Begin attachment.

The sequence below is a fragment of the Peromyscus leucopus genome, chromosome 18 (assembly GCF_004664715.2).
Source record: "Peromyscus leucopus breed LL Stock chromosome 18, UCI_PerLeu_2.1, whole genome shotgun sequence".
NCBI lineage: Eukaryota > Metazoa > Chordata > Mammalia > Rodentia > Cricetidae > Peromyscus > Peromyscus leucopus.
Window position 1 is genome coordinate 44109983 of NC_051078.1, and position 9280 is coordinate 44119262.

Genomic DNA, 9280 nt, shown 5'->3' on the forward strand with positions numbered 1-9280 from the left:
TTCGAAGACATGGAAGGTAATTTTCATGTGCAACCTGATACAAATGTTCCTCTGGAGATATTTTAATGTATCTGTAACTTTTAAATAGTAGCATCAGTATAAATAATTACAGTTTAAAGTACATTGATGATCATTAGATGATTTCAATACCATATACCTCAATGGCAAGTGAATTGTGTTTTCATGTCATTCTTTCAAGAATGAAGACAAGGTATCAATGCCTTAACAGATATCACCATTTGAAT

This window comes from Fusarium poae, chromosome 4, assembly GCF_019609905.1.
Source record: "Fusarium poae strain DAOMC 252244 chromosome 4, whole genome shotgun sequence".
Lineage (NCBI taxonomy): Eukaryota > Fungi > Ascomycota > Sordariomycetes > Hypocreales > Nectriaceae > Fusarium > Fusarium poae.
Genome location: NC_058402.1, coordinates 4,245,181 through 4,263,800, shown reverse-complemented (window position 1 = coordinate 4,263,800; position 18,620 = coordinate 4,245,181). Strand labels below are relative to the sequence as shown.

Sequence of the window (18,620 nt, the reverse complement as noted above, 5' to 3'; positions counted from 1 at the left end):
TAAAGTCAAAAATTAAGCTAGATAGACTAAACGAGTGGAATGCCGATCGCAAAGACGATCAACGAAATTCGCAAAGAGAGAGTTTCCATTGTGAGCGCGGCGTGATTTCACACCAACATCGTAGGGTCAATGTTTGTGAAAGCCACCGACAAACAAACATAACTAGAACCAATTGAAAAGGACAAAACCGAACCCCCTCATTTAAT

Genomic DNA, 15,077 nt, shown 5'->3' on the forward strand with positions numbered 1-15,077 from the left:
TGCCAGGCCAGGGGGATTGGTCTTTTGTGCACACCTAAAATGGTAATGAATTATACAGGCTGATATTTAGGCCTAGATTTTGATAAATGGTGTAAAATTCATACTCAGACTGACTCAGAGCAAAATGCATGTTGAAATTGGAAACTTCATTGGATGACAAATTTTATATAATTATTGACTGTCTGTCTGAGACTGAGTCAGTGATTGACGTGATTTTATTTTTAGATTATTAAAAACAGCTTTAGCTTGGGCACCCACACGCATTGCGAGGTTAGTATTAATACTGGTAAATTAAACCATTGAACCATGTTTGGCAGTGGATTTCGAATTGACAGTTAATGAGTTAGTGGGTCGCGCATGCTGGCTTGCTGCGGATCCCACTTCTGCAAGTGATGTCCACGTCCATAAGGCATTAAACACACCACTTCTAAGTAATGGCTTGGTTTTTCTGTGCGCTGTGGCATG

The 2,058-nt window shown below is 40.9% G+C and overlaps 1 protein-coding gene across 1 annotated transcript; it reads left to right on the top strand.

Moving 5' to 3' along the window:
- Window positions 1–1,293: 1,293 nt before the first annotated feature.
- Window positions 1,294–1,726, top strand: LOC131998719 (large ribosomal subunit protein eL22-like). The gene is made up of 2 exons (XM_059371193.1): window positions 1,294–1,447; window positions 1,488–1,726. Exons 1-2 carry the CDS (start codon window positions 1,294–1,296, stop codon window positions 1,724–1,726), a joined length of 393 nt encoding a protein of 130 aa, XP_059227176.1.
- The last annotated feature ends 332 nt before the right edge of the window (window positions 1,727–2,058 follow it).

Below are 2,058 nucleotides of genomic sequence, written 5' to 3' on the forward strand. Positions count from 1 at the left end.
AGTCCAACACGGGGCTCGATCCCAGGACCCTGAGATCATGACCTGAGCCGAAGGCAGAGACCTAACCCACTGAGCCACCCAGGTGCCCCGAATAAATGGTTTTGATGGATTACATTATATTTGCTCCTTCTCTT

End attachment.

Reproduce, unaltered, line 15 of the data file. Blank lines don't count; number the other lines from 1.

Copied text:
The 2,058-nt window shown below is 40.9% G+C and overlaps 1 protein-coding gene across 1 annotated transcript; it reads left to right on the top strand.